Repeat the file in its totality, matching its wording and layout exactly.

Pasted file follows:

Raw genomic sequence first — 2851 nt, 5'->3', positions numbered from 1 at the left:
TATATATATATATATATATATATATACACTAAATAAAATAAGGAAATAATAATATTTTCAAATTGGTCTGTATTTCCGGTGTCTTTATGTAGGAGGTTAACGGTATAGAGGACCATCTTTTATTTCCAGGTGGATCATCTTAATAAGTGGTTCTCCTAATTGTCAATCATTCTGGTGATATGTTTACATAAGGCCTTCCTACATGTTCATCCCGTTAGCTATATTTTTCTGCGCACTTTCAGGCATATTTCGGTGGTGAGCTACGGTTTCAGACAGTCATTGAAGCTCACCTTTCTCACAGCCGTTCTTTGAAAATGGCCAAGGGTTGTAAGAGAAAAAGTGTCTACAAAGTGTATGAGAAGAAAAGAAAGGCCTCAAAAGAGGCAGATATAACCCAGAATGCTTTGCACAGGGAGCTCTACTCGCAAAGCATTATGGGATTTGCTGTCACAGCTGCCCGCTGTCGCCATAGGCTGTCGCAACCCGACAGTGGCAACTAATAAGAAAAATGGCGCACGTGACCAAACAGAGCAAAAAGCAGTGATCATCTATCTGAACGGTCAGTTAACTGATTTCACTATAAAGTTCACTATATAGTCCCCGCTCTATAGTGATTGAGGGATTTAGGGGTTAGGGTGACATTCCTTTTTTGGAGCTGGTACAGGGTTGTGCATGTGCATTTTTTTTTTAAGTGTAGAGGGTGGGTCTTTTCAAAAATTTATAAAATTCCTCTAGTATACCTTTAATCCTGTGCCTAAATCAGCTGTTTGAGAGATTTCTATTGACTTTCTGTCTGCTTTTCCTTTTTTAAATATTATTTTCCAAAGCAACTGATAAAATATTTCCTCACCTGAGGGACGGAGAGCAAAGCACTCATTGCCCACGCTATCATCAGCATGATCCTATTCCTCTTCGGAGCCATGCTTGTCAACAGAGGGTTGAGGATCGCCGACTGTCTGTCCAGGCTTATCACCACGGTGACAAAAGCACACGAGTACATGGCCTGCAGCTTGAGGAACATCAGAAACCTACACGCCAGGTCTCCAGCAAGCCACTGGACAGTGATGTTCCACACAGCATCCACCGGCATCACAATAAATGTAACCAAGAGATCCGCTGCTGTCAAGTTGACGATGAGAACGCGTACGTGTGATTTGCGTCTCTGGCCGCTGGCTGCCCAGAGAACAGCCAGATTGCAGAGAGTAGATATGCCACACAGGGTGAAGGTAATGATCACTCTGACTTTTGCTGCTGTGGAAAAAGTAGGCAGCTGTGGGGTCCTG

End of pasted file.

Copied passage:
Raw genomic sequence first — 2851 nt, 5'->3', positions numbered from 1 at the left:
TATATATATATATATATATATATATACACTAAATAAAATAAGGAAATAATAATATTTTCAAATTGGTCTGTATTTCCGGTGTCTTTATGTAGGAGGTTAACGGTATAGAGGACCATCTTTTATTTCCAGGTGGATCATCTTAATAAGTGGTTCTCCTAATTGTCAATCATTCTGGTGATATGTTTACATAAGGCCTTCCTACATGTTCATCCCGTTAGCTATATTTTTCTGCGCACTTTCAGGCATATTTCGGTGGTGAGCTACGGTTTCAGACAGTCATTGAAGCTCACCTTTCTCACAGCCGTTCTTTGAAAATGGCCAAGGGTTGTAAGAGAAAAAGTGTCTACAAAGTGTATGAGAAGAAAAGAAAGGCCTCAAAAGAGGCAGATATAACCCAGAATGCTTTGCACAGGGAGCTCTACTCGCAAAGCATTATGGGATTTGCTGTCACAGCTGCCCGCTGTCGCCATAGGCTGTCGCAACCCGACAGTGGCAACTAATAAGAAAAATGGCGCACGTGACCAAACAGAGCAAAAAGCAGTGATCATCTATCTGAACGGTCAGTTAACTGATTTCACTATAAAGTTCACTATATAGTCCCCGCTCTATAGTGATTGAGGGATTTAGGGGTTAGGGTGACATTCCTTTTTTGGAGCTGGTACAGGGTTGTGCATGTGCATTTTTTTTTTAAGTGTAGAGGGTGGGTCTTTTCAAAAATTTATAAAATTCCTCTAGTATACCTTTAATCCTGTGCCTAAATCAGCTGTTTGAGAGATTTCTATTGACTTTCTGTCTGCTTTTCCTTTTTTAAATATTATTTTCCAAAGCAACTGATAAAATATTTCCTCACCTGAGGGACGGAGAGCAAAGCACTCATTGCCCACGCTATCATCAGCATGATCCTATTCCTCTTCGGAGCCATGCTTGTCAACAGAGGGTTGAGGATCGCCGACTGTCTGTCCAGGCTTATCACCACGGTGACAAAAGCACACGAGTACATGGCCTGCAGCTTGAGGAACATCAGAAACCTACACGCCAGGTCTCCAGCAAGCCACTGGACAGTGATGTTCCACACAGCATCCACCGGCATCACAATAAATGTAACCAAGAGATCCGCTGCTGTCAAGTTGACGATGAGAACGCGTACGTGTGATTTGCGTCTCTGGCCGCTGGCTGCCCAGAGAACAGCCAGATTGCAGAGAGTAGATATGCCACACAGGGTGAAGGTAATGATCACTCTGACTTTTGCTGCTGTGGAAAAAGTAGGCAGCTGTGGGGTCCTG